What Is Sarahah? This New "Honesty App" Lets Users Leave Anonymous Messages For Each Other
Have you noticed a lot of your friends posting images on Facebook or Twitter or what have you consisting of friendly-looking blue-green backgrounds, giant speech bubbles, and sometimes indecipherable text lately? Me too. Each of these images also features a little envelope with the words “Sarahaha.com” in the lower left-hand corner — which of course led me to think, “What is Sarahaha? How does it work? Do I need it? SOMEONE PLEASE EXPLAIN THIS TO ME.”
I did not actually ask anyone to explain it to me, but that’s what’s been running through my head every time I’ve seen one of those images for the past week or so.
So I decided to look into it — and since I am apparently not the only person who is totally baffled by this social media fad (I’m old — have patience with me), I figured I’d share the fruits of my labor with you, Gentle Readers. Sarahah, you see, isn’t quite a social network; it’s a messaging app. Its integration with existing social networks is what’s making it seem like a new system entirely — but you don’t actually have to share it on social media at all if you don’t want to.
Here are the basics:
What Is Sarahah?
It’s an anonymous messaging app somewhat akin to Formspring.me, Yik Yak, Ask.fm, and Secret. According to the Financial Times, Sarahah, which means “honesty” or “candor” in Arabic, was originally launched as a website — not a mobile app — in 2016; the developer, Zain al-Abidin Tawfiq, intended it to bea way for employees to give feedback anonymously to their managers (kind of like Rate My Professors for bosses). Tawfiq only recently created an app for the system and broadened its scope to the general public (Android Authority puts its launch date at June 13) — and it’s shot to the top of the charts in both the iTunes App Store and the Google Play Store as a result.
How Does It Work?
After you sign up, you’ll get a personalized link people can use to leave you anonymous messages. You can either give this link directly to your friends or post it somewhere online — social media profiles seem to be a popular pick — and then… you just wait. If people choose to send you messages, they’ll be anonymous; you’ll have no way of knowing who sent you what. Worth noting, though, is the fact that Sarahah’s FAQ says it “won’t disclose the identity of the logged-in senders to users except with their consent.”
If someone gives you their link, you can send anonymous messages yourself. You can also now search for users by name, and although right now, Sarahah messages aren’t a two-way conversation — recipients currently can’t reply to senders — you can favorite messages you like by tapping a heart next to it, much the same way you like or favorite posts on Facebook, Instagram, and Twitter. Also, according to the Sarahah FAQ, the developers are “studying this option” — so it might be possible to reply sometime in the future.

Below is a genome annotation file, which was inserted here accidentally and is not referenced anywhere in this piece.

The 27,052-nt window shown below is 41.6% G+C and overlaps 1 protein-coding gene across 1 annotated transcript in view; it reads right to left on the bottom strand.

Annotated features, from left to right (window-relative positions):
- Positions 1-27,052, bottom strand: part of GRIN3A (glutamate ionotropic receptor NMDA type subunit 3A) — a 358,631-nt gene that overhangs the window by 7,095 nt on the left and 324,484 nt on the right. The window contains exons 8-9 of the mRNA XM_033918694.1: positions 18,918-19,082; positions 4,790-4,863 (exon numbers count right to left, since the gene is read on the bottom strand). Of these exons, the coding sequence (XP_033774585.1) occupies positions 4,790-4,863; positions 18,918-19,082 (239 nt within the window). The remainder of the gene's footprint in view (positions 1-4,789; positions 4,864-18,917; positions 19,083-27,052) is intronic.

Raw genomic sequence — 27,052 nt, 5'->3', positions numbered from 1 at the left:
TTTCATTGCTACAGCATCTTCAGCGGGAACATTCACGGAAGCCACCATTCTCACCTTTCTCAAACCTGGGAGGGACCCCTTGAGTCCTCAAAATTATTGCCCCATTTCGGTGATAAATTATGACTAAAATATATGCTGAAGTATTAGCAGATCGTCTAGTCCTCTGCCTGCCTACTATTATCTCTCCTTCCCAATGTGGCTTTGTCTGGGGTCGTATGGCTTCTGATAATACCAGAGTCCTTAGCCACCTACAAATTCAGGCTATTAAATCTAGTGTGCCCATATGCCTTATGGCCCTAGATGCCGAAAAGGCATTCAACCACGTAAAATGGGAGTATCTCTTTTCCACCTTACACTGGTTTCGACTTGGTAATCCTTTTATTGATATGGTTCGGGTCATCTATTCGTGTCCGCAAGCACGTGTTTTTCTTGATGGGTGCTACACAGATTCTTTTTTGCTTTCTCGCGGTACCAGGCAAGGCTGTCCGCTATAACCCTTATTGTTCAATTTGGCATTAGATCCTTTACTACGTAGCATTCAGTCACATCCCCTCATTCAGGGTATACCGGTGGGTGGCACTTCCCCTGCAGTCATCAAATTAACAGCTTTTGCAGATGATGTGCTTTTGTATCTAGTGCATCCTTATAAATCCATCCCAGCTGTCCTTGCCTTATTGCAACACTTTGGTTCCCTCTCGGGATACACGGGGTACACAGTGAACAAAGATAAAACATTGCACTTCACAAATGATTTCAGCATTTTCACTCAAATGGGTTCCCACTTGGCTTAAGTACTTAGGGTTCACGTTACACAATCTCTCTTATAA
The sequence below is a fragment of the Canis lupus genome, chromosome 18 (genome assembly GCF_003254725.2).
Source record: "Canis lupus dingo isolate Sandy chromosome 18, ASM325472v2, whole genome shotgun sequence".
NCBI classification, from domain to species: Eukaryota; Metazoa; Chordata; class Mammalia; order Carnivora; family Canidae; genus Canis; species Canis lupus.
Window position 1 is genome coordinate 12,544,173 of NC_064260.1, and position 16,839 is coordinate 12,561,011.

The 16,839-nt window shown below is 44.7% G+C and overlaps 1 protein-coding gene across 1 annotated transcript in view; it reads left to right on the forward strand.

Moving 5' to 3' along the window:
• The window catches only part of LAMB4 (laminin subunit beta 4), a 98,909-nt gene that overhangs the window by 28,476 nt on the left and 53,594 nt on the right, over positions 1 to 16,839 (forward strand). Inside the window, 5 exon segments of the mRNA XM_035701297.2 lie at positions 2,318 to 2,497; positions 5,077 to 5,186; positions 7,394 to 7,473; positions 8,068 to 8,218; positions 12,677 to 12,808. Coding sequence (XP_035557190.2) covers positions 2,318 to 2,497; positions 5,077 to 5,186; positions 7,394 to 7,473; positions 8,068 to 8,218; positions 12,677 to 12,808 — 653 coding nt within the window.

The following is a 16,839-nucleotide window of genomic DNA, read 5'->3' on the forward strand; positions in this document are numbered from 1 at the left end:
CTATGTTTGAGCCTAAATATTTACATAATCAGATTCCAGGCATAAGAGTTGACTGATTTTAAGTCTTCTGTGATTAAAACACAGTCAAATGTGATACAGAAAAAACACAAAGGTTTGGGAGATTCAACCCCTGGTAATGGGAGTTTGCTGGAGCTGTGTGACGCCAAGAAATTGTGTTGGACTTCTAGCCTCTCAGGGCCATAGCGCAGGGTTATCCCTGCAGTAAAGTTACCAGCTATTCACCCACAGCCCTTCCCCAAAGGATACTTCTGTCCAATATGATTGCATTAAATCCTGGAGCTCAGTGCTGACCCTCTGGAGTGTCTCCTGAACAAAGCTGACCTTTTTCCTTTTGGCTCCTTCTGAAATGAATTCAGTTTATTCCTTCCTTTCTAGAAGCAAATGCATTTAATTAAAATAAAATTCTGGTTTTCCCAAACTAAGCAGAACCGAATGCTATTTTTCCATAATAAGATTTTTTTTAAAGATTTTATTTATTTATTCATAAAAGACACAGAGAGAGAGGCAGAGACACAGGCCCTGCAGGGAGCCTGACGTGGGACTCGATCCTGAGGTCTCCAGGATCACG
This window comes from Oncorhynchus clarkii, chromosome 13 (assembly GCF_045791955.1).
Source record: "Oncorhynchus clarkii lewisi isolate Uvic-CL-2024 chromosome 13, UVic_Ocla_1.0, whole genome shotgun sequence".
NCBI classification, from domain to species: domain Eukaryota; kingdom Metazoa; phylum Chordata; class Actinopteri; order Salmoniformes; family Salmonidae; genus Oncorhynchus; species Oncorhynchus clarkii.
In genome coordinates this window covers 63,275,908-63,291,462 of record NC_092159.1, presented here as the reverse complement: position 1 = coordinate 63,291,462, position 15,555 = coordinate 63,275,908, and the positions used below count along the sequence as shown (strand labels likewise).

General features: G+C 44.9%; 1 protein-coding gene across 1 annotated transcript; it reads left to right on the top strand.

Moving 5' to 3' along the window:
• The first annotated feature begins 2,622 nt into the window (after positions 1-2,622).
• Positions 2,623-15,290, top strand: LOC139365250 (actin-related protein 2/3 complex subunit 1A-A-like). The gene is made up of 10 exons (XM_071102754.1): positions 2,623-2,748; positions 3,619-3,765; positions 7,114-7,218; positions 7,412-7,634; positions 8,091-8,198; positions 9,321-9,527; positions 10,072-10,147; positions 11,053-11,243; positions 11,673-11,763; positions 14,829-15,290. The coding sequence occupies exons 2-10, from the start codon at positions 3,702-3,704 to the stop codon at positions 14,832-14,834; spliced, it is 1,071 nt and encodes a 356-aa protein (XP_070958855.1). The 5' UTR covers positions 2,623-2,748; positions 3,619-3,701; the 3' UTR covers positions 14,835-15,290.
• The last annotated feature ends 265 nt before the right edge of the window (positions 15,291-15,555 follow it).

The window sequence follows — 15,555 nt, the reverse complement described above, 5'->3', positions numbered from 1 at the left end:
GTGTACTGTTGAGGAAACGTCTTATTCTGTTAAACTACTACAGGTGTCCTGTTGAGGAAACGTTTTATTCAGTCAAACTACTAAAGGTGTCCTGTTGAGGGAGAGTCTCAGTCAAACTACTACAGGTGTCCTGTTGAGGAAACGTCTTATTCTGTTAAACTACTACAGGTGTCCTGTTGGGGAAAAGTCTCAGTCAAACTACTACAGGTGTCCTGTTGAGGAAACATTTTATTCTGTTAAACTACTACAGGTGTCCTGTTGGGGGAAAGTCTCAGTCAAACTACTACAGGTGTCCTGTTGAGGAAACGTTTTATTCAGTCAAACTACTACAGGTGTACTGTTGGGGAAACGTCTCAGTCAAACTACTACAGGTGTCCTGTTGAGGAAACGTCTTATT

Why Is It Suddenly, Uh, Everywhere?
It all has to do with a recent Snapchat update. At the beginning of July, Snap Inc. announced that users of Snapchat would finally — finally — be able to embed links within Snaps. According to Select All, NY Mag’s tech site, teens subsequently began including their Sarahah links in their Snaps, which resulted in the app spreading like proverbial wildfire.
What Are The Pros And Cons Of The App?
From what I’ve seen on my Facebook timeline from friends sharing the messages they’ve received, the biggest pro is getting surprised on a regular basis by super nice, supportive messages from people you care about. I can see how that would be a draw; warm-fuzzies are delightful, and all the mor eso when you’re not expecting them.
The biggest con, meanwhile, is pretty much the exact opposite: Anonymous platforms lend themselves far too well to cyberbullying. As Claire Downs wrote at Vice Motherboard:
Unfortunately, subjecting ourselves to nameless commenters via technology is not new, and we've seen this scenario play out dozens of times in the last 15 years. An app or site emerges, innocently hoping that in anonymity we'll be free to gush compliments to each other. Instead, humans are awful, hate speech and cyberbullying is unleashed, and bad things happen.
Which is exactly what’s happened to previous apps and services allowing people to comment anonymously on other people, Downs noted — often resulting in many either dramatically changing their user policies or shutting down entirely.
For what it’s worth, most of the folks I know who are using Sarahah — or at least, the folks I know who are using it and posting about it on their other social feeds — seem mostly to be encountering the pros, rather than the cons. Your mileage may vary, of course, depending on who you give your Sarahah link to; you can also block senders. And if you decide you want to delete Sarahah all together, here's how to do that.